Coming also with knowledge of the Oregon Trail that has been mentioned in numerous westerns. I never understood what was so good about Oregon why that state. Before learning that was the point where settlers then went their own way. Coming into this film with more knowledge than we actually have in the film, we found a group of lost settlers, complete with three wagons and a guide.
It’s not you’re conventional western, using all the language of the genre in this usually forgotten aspect, as all the settlers either make it in the wagon train or are killed by Native Americans along the way. You never see the lost wagons who have to make it alone, a fate worse than death for these people. Who we now focus on as they make their way through a short cut to rejoin the trail. Three families who have to trust their guide who loses his credibility along the way.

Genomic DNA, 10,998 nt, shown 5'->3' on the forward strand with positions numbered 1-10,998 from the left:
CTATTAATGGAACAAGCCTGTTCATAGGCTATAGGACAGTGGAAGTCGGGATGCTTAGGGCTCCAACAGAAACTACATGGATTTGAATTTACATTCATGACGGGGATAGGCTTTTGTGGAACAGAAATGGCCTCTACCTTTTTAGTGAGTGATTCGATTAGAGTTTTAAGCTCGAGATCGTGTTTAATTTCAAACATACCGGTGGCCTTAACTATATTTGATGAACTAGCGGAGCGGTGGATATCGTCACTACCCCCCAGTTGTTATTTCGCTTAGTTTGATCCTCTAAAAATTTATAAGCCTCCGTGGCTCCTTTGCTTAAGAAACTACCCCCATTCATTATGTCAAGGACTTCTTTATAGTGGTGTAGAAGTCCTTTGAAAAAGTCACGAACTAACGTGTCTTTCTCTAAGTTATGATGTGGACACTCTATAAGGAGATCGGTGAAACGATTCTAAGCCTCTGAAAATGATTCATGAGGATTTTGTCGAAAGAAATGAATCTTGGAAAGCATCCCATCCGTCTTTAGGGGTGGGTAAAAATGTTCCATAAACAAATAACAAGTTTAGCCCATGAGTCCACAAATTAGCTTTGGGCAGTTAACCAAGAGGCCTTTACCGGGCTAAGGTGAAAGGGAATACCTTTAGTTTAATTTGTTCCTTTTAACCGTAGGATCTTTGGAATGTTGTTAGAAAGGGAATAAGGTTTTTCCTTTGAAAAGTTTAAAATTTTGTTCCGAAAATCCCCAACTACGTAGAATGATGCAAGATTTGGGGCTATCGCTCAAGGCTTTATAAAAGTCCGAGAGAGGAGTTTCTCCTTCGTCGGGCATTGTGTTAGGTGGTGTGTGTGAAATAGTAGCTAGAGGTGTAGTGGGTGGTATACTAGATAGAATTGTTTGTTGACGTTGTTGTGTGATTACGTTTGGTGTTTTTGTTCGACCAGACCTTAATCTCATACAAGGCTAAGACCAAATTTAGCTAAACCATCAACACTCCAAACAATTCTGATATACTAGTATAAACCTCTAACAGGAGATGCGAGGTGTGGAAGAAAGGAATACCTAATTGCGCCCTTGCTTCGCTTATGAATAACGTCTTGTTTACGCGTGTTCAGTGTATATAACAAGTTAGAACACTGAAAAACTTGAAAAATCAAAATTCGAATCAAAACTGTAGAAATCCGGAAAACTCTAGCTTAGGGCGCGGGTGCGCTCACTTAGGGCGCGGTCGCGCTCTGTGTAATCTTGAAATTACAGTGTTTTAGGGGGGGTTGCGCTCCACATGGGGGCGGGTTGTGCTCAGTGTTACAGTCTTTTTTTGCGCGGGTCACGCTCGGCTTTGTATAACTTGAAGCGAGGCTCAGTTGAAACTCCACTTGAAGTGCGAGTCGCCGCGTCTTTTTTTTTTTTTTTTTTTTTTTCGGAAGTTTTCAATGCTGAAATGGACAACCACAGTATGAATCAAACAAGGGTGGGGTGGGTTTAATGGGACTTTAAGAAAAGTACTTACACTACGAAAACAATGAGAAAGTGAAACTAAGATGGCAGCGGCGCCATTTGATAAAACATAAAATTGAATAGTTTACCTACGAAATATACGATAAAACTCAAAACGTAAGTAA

The dialogue is kept to a minimum in the first half as they make their way across the open and vast country, saying very little, more a wonder and hope of food and water, which becomes one of the main theme as water becomes a priority for them, vital for survival. There’s a sense of hope being drained from them all, most in the guide a scruffy man whose face is covered in a thick grey beard, Meek (Bruce Greenwood) a man who has not spent much time in civilised society starts to show his lack of knowledge to these people. Still he remains loyal, out of employment and duty to see them to safety.